By Dwight Allen O’Neal, edited by Mikkel Hyldebrandt
Photo by Mike Ruiz

Podcaster and author Dwight Allen O’Neal used an episode of his usually cheerful Wednesday podcast Shoulda! Coulda! Woulda! to highlight the Black Lives Matter movement and the injustices of how Black queer people are treated. This is an edited transcript of that episode.

Today is not a happy Wednesday. There is so much happening in the world, and to be honest, I’m lost, I’m sad, I’m angry, I’m disappointed not only in the world but also in myself.

Why am I disappointed? Because I have taken on the role of the token Black man. What does that mean? It means that I am the one who is less threatening. I am the one that it is safe to turn to. I am the one who one who should have been louder sooner. I am that one.

And I wasn’t. I wasn’t louder, I didn’t speak up as loud as I should have. I thought I was using my platform in a positive way, and I did. I convinced myself that I was doing that. But in actuality, clearly I was not.

Because as I see the entire world step forward now, I ask: where were you before? Where were you for Trayvvon (Martin, ed.)? For Sandra (Bland, ed.)? Daily I learn people don’t even know who Emmett Till was, and that breaks my heart. It saddens me. Why is that? Why is it now we care? I have heard ‘oh, it’s because we are all at home and everyone is seeing what’s on TV.’ This very well could be true. This is possibly why everyone is stepping forward now for George (Floyd, ed.), and for those of you that are stepping forward, I do greatly appreciate it, but also I recognize that some of you don’t give damn.

I am speaking of brands. I’ve gotten more emails from brands that say they support this cause, support this effort. I actually saw a post by former police saying, you know, they are supportive of these efforts. Where was that support when this Black, gay man was working for you? Where was it then? I didn’t feel it, I didn’t sense it. You could give a damn about George then, but now, all of a sudden, you care. Now, all of a sudden, you care about Black Lives Matter. No! You care about the green that won’t hitting your account if you don’t stand up, step up, and say something.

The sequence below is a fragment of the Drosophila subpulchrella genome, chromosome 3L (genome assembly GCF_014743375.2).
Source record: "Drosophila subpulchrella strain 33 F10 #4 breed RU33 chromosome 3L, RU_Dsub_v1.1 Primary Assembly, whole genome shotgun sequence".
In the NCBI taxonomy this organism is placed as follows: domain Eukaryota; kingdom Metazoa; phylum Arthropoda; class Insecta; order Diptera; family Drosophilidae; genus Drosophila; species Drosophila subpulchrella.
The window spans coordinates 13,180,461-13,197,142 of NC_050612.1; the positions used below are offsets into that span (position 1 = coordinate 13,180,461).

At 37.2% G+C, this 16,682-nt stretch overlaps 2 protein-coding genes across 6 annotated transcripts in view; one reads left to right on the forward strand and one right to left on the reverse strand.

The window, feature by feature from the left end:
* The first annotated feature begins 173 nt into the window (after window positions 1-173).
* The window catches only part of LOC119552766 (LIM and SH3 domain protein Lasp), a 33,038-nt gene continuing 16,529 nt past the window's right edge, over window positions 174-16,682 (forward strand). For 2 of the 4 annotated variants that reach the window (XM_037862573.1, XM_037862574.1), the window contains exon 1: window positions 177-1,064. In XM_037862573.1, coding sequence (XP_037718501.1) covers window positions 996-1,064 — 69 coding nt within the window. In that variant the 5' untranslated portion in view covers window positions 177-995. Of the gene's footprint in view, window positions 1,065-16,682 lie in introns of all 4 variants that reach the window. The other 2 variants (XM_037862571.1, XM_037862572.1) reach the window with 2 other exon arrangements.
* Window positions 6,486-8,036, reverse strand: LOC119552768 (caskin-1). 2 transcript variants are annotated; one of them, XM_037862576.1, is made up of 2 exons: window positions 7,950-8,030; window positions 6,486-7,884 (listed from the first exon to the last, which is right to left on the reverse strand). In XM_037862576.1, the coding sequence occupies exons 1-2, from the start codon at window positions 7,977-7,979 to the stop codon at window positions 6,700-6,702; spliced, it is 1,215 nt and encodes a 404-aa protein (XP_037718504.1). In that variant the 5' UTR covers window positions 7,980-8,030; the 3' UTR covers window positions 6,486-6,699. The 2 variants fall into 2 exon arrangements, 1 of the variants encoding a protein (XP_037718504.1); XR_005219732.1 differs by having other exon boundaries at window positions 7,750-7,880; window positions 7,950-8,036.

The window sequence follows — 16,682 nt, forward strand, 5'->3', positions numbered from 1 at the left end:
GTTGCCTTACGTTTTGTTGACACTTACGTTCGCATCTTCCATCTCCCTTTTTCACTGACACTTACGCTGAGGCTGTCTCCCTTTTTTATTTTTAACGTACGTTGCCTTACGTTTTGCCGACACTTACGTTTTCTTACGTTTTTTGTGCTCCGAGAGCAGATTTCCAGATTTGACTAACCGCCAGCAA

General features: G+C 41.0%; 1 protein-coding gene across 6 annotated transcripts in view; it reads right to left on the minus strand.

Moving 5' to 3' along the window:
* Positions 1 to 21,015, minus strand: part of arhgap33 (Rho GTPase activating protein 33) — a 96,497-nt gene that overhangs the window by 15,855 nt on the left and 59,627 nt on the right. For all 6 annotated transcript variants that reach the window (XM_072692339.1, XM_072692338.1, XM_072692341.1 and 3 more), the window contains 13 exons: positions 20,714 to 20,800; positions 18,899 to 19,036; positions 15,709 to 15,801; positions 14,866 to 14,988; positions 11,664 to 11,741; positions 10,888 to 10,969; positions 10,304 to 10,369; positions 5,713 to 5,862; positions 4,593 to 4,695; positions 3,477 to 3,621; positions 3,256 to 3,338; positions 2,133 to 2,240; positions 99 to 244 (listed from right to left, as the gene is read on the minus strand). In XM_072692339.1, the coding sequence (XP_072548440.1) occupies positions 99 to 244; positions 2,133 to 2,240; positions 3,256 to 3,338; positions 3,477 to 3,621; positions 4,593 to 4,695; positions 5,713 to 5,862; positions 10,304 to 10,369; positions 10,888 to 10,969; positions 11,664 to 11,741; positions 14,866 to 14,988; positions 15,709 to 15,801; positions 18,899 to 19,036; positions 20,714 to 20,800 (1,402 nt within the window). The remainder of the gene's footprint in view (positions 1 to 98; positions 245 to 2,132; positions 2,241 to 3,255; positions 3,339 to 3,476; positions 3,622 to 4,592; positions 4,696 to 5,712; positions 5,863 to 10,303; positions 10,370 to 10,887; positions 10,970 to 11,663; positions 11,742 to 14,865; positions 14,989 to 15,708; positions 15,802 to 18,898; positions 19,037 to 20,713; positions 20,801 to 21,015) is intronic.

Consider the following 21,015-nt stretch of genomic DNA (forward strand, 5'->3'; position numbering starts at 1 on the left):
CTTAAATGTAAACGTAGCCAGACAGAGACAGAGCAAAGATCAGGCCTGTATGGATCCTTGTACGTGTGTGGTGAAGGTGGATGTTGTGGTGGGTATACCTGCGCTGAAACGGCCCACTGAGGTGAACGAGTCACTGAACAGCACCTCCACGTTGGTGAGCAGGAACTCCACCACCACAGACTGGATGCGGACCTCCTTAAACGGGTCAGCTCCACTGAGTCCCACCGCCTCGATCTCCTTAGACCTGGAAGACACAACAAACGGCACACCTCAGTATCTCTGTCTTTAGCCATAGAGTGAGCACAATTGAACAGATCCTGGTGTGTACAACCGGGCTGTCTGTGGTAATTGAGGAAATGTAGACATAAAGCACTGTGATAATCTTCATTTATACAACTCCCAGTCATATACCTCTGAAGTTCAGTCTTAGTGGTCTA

What I have to say today is; it’s not just criticizing those that are not Black that I finally feel like are stepping up to the plate. This is also to criticize those that are Black that have not supported queer lives. That’s right! Queer lives as well. Just recently, there was a transgender woman, who was brutally attacked, brutally hurt. By who? Cis-gendered Black men. I’m gonna say her name: Iyanna Dior.

Iyanna Dior, you matter. Let’s not forget Tony McDade, who was shot down by police as well. I have not seen that said anywhere. I have not heard anyone talk about this! Is it Black Lives Matter unless you’re queer? Is that what I’m hearing? Because that’s not fair either.

I have been so hesitant, honestly, and resistant to get behind the Black Lives Matter movement, because I felt as a Black man, my life does not matter. When I am faced with adversity in life, when I am faced with things that harm me, when I am racially profiled, discriminated against, where are my heterosexual, cis-gender, Black brothers and sisters there to support me?

I am not saying that it is all people, because Lord know, I have an incredible system around me of cisgender male and female individuals who have my back and support me. However, there are so many, when I am on the train by myself, I see the snickers, I hear the laughter. There was a moment once, when I was on the train reading a book minding my own business, and I had three young men of color come by and bash me over the head with a piece of glass. Because I was gay.

My Black life did not matter then. It didn’t matter to my own people. So, how do I step forward to someone white, and I challenge them for not supporting us, when we don’t support ourselves? I need everyone to do better. I need all of us to do better. Myself included.

How am I going to do better? I am going to even further elevate my platform and stand above the rest, because clearly I am the Black man that many people turn to for wisdom, guidance, and respect because I have had so many white reach out to me asking me ‘Dwight, how can we help, how can we support?,’ and although I am excited that you want to help me, I really am, also on the flipside, it is: where were you before? Where were you? Where you afraid to approach me?

Where were you? I also ask the same thing too when I post about my transgender brothers and sisters that have been affected by things like this. When gay sisters and brothers that have been affected by things like this. Where are my cisgender heterosexual-identifying family members and loved ones reaching out to me and finally going ‘how can I help your community?’, ‘what can I do to support?’

This is a short episode of Shoulda! Coulda! Would! Because all of us shoulda, coulda, woulda stood up a lot sooner. It’s not too late. If you want to see change in the world, be the change in the world.

God bless you.